Because we have, unlike the Dutch, no real tradition of peacetime coalitions in a Britain in Central government the public is unfamiliar with them. So this Government has been criticised by grass roots supporters of both partners. The Tories in the country blame the LibDems for holding the Government back - especially on European policy and on spending cuts. The LibDem activists believe that key parts of the LibDem manifesto were compromised by coalition - University tuition fees for example. It has been a difficult alliance and, as we can see from the recent local election results, both coalition parties have suffered from it electorally. Some of the more pure and Right Wing Conservative voters have decamped to UKIP. Many of the left-leaning LibDem voters have gone to Labour. And it is the LibDems who have suffered most.

To vote Liberal Democrat was for many voters a protest against the two main Parties. Some liberal Conservatives voted LibDem because they believed that the current Tory Party was too Right wing. Some social democrats voted LibDem because they thought that Labour was too Red. But after four years of a Conservative-led government the situation has dramatically changed. The only credible left of centre option is now Labour - the LibDem participation in a Centre Right government has destroyed their credibility as a serious player on the Left. At the same time the protest vote imperative has passed from the LibDems to UKIP. If "None of the above" is your choice you have now to go to UKIP because the Conervatives and the LibDems are part of the establishment in government. And no doubt some of those who though at heart were natural Conservatives and were tempted by Mr Clegg have now returned to the Tory fold. 

The LibDems are between a rock and a hard place. There is no logical reason to vote for them any more - they do not have a proposition that appeals. Liberally minded Conservatives can hardly be too unhappy with Mr Cameron. Left-leaning LibDem voters will have been turned off by the Coalition and will find in Labour a comfortable home. Meanwhile some hard line previous Conservative voters defect to UKIP - to be joined by the "Stuff the lot of you" brigade!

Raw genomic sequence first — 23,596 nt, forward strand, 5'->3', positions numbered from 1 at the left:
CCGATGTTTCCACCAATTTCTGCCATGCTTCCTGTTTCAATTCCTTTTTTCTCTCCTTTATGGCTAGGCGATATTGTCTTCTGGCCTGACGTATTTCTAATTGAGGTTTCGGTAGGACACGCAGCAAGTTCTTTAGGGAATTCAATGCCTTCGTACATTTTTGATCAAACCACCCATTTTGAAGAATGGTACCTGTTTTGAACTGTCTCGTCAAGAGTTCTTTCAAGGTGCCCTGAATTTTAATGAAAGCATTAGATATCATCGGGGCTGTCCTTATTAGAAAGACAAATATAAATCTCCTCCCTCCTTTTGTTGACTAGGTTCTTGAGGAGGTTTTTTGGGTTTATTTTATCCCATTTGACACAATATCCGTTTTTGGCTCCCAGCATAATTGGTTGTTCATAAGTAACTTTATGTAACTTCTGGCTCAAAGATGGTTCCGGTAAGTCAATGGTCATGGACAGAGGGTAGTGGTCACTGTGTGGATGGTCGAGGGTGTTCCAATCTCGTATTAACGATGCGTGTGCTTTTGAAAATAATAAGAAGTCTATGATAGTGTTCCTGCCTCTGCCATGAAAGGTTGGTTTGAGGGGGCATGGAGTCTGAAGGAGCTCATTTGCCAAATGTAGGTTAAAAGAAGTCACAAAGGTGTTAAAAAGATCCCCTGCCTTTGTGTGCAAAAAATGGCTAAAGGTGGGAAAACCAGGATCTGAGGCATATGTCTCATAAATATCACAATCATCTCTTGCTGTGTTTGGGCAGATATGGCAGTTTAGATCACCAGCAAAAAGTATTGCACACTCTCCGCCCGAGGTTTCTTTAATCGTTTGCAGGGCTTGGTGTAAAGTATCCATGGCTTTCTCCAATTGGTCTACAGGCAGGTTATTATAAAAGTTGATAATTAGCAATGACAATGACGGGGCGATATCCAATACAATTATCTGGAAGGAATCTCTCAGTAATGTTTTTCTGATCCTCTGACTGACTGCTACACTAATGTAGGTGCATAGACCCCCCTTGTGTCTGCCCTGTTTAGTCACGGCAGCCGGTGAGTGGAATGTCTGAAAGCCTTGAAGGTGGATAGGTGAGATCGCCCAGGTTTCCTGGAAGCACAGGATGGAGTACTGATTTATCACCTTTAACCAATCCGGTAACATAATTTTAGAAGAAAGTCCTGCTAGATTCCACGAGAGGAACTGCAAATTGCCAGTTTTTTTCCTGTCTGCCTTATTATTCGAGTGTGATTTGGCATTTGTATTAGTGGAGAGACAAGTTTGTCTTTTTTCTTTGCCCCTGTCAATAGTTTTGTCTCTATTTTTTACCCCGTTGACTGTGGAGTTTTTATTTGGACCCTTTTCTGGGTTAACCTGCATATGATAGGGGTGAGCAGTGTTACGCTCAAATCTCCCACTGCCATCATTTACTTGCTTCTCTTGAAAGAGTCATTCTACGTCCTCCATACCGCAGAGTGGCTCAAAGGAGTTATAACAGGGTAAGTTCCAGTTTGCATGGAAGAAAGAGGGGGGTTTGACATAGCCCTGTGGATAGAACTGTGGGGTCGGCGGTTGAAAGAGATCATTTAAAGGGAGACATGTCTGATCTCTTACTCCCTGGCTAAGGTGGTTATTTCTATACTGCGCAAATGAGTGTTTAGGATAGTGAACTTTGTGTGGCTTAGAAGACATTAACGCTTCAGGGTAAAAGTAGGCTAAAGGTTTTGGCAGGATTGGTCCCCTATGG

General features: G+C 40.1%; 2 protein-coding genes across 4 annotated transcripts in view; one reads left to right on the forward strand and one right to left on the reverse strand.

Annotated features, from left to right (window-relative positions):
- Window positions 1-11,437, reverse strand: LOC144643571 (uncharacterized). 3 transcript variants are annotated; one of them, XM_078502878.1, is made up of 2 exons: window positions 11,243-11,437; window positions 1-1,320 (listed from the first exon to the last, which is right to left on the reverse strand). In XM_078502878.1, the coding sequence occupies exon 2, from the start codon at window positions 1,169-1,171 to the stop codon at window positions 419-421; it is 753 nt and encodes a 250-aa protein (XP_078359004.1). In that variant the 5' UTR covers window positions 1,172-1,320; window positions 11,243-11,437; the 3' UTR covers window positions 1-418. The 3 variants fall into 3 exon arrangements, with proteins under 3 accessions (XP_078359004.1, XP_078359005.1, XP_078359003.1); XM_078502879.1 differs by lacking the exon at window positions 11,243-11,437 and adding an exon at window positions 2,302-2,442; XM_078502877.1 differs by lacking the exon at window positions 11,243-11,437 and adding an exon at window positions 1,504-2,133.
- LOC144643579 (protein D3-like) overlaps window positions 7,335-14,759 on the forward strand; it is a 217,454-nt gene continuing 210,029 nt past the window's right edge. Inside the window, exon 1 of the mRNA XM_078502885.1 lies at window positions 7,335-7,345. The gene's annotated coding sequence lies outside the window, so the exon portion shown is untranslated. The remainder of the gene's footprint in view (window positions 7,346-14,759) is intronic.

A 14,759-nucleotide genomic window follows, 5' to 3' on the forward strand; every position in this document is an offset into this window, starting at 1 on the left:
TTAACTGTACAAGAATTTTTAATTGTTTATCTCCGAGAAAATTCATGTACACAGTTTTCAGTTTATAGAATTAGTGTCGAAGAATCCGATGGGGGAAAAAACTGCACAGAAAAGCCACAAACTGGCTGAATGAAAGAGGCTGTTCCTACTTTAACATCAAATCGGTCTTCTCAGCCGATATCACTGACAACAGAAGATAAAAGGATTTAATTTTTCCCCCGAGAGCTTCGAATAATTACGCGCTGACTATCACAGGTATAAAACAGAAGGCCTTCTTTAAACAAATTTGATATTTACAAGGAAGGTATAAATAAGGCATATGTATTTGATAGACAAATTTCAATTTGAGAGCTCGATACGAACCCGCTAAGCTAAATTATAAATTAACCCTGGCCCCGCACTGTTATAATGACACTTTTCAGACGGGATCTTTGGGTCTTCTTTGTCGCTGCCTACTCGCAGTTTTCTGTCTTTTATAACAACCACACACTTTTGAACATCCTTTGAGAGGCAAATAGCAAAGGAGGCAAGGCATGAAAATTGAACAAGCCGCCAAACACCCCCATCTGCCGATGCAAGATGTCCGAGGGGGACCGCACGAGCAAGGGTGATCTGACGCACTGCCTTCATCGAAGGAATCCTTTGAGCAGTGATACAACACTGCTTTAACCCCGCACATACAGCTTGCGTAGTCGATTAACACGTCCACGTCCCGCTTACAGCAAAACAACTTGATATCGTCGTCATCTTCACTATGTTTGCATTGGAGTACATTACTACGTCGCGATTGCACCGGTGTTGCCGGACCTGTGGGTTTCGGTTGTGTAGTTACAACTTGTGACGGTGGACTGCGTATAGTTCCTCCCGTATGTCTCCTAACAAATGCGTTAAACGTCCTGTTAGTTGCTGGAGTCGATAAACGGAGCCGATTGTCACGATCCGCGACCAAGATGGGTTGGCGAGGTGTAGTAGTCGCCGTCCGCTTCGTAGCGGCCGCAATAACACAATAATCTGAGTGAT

Nick Clegg perhaps thought that Britain was slowly moving towards a more European coalition model - something that the adoption of the Alternative Vote (AV) voting system would have helped. But Clegg  and the other AV supporters were soundly defeated in the referendum in May 2011 and this, as it turns out, was the end, for the time being anyway, of the creation of circumstances under which a coalition Government   would be the most likely outcome of any General Election. As we saw in 2010 "First Past the Post" (FPP) can deliver a hung Parliament but it is rare and unlikely to happen again in 2015. By then the LibDems may have recovered a bit from their current low position in the polls. Or they could have disappeared as a force to be reckoned with almost entirely. When the story of the LibDems comes to be told it may well be that Nick Clegg was the leader who drove them out of existence!